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Crafty Screenwriting: Column #2: The Hook

Crafty Screenwriting
By Alex Epstein

Column #2: The Hook

Your screenplay will not get made unless it has a great hook.

What's a hook?

A hook is the concept of the picture in a nutshell. Not just any concept. A hook is a concept that instantly makes everyone interested in reading your script, and then makes the audience want to see your movie. Here are some good hooks:

  • A man is about to commit suicide when an angel shows him what his town would be like if he had never lived. (It's a Wonderful Life)
  • A man discovers he has been replaced by his clone. (The Sixth Day)
  • Two people who hate each other meet anonymously over the Internet and fall in love. (You've Got Mail)
  • A bunch of unemployed Scots decide to put on a striptease act to earn some money. (The Full Monty)
  • Some Jamaicans decide to enter the Olympics as a bobsled team, although there is no snow in Jamaica. (Cool Runnings)
  • A strange genius discovers a number that may be the name of God. (pi)
  • Three filmmakers go into the woods to tape a documentary on a legendary witch. These are the tapes we found after they disappeared. (The Blair Witch Project)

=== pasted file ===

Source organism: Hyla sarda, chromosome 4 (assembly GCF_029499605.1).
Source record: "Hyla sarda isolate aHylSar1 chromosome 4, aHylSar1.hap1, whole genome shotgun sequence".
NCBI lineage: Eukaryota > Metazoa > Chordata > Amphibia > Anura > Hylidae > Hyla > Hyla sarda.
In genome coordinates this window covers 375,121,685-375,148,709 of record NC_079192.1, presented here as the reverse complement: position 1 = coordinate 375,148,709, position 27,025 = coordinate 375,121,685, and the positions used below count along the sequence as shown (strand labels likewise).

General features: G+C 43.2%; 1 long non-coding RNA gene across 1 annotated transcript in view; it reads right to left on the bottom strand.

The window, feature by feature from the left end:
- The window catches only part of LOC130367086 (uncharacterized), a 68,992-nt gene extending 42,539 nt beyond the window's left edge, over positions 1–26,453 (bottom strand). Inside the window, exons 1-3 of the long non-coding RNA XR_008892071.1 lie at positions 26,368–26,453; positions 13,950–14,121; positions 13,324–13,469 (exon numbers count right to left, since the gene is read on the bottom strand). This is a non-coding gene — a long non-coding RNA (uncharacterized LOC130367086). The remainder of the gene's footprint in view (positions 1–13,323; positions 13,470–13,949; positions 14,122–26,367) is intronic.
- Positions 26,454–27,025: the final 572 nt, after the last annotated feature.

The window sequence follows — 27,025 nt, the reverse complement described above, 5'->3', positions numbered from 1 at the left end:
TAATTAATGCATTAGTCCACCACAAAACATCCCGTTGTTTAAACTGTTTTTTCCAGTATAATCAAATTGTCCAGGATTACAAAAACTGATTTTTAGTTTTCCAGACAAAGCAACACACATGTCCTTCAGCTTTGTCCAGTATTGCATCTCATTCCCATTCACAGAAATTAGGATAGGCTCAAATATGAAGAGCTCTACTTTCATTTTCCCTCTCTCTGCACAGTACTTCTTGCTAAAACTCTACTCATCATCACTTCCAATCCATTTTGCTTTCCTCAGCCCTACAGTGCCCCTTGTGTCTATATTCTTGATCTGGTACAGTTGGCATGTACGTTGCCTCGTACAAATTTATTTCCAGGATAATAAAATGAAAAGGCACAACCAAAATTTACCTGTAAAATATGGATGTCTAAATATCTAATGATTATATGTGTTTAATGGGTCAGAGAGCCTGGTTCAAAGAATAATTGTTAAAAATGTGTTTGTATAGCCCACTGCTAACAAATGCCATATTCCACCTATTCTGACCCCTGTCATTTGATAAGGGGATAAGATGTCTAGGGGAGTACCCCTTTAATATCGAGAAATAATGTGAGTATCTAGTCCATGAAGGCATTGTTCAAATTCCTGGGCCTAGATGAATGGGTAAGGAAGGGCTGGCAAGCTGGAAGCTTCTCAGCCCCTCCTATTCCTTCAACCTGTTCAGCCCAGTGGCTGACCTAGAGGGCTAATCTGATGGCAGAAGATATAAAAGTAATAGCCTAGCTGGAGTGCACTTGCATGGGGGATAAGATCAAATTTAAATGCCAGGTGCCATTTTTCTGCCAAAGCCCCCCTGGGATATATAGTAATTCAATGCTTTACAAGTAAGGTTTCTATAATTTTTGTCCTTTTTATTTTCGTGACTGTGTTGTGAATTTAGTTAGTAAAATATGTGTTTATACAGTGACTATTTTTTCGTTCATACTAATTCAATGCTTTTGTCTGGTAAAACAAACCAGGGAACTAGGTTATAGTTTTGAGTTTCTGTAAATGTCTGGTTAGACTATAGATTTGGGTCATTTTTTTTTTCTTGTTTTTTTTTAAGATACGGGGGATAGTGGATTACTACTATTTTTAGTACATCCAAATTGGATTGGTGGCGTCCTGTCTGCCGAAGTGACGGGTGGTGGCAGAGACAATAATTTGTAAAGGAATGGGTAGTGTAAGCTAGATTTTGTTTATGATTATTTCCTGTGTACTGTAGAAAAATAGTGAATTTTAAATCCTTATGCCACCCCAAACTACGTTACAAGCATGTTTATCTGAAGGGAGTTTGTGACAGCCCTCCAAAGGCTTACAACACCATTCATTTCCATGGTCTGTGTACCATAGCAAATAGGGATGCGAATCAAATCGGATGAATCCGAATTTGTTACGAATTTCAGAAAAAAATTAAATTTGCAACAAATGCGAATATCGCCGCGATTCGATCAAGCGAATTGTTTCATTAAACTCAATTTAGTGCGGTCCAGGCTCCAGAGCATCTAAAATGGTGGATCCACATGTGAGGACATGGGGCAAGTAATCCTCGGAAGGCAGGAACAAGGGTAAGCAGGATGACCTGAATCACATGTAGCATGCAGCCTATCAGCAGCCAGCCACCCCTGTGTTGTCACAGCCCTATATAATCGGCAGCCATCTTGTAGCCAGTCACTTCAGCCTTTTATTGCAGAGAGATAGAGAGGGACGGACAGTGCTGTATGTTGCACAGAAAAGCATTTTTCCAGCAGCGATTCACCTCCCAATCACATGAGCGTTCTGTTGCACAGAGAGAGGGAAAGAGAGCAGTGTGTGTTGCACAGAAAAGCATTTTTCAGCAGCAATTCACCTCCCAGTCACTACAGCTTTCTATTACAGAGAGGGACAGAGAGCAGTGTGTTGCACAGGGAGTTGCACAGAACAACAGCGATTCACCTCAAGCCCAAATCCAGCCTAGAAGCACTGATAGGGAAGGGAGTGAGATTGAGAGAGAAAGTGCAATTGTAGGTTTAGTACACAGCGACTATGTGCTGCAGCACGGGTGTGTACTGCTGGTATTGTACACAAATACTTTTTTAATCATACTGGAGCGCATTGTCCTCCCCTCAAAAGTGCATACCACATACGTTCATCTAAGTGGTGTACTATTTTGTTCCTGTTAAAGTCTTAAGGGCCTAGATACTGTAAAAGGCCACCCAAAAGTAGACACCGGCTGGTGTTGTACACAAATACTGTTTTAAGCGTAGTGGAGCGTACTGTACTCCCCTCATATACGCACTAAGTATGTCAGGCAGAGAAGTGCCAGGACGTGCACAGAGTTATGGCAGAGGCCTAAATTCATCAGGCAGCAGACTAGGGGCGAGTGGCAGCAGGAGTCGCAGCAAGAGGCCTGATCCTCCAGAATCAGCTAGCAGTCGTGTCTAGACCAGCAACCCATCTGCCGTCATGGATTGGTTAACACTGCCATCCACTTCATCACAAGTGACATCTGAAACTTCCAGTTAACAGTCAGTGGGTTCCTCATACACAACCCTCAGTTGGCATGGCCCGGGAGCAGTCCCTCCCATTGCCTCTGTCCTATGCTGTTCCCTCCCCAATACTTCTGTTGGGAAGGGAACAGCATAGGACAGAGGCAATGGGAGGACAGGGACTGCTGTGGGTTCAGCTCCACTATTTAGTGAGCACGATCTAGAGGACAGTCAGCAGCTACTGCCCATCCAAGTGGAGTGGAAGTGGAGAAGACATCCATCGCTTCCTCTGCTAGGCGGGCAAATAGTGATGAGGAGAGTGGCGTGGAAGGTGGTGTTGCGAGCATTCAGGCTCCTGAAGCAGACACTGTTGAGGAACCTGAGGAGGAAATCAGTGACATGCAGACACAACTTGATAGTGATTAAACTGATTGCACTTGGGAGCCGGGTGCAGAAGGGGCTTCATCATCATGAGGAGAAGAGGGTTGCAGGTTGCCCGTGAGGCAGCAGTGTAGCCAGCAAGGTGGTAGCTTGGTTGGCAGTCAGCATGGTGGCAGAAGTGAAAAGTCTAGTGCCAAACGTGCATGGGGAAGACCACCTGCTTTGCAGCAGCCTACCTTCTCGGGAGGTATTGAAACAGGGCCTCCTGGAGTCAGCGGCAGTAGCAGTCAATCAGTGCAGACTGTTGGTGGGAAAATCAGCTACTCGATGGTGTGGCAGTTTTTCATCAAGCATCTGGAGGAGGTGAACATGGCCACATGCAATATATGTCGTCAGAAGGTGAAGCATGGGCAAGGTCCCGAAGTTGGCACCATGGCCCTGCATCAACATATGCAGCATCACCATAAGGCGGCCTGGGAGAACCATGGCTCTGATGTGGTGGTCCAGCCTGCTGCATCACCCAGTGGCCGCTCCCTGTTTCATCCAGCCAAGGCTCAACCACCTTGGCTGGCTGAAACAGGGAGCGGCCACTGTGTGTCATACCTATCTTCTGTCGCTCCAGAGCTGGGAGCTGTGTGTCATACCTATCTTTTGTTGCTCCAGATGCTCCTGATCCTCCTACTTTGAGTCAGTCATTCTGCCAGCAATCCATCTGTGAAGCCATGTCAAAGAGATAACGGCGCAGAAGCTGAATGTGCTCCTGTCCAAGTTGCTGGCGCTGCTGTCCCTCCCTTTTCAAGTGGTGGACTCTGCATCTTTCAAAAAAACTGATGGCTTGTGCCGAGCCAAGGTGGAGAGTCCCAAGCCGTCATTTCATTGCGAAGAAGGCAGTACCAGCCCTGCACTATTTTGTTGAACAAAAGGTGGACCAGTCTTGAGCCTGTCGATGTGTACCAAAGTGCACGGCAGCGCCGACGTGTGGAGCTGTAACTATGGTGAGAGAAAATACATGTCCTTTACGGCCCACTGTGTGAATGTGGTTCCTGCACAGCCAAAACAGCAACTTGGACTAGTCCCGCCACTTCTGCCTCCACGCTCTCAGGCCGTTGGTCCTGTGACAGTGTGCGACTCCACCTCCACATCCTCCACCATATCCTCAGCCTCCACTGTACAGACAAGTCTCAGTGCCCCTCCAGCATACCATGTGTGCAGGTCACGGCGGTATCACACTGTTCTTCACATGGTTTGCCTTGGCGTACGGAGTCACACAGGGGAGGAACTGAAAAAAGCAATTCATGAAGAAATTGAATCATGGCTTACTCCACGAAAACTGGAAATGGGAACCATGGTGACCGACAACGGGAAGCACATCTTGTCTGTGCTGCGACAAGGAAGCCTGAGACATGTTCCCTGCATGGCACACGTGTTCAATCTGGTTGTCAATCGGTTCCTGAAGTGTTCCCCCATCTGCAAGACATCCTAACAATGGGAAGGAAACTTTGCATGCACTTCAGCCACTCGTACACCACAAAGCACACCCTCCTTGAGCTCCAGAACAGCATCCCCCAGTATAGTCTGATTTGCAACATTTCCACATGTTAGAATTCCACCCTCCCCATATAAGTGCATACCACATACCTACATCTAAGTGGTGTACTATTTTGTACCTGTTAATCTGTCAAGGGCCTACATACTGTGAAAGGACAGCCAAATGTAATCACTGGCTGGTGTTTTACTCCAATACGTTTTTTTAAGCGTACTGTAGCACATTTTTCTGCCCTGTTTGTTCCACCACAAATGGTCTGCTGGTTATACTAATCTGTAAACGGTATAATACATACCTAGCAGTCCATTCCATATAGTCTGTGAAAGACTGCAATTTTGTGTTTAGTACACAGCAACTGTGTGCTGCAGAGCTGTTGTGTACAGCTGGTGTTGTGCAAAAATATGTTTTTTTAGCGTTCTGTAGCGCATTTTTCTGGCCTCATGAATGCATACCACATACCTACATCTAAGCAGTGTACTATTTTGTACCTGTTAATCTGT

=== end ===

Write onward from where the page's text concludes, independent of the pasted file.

• A puppeteer finds a secret tunnel into John Malkovich's brain. (Being John Malkovich)
  • A journalist finds a heartwrenching love letter in a bottle. She tracks down the man who wrote it, and falls in love with him. (Message In A Bottle. I didn't say a film with a great hook had to be good. I only said you need a great hook to get your screenplay made.)
Some of these were made into big Hollywood productions, and some were "independent" pictures. ("Independent" is a huge misnomer. "Independent producers" are independent only of money. A better term might be "co-dependent producers.") What all of these concepts share is that you instantly want to see how they're going to turn out. What happened to those kids up in those woods? How do a bunch of un-handsome, inhibited Scottish guys put on a striptease show? You have to read the screenplay, or see the film, to find out.

At this point, you may well be thinking: but most movies don't have great hooks.

I never said any screenplay needs a great hook to get made. I said that your screenplay needs a great hook to get made.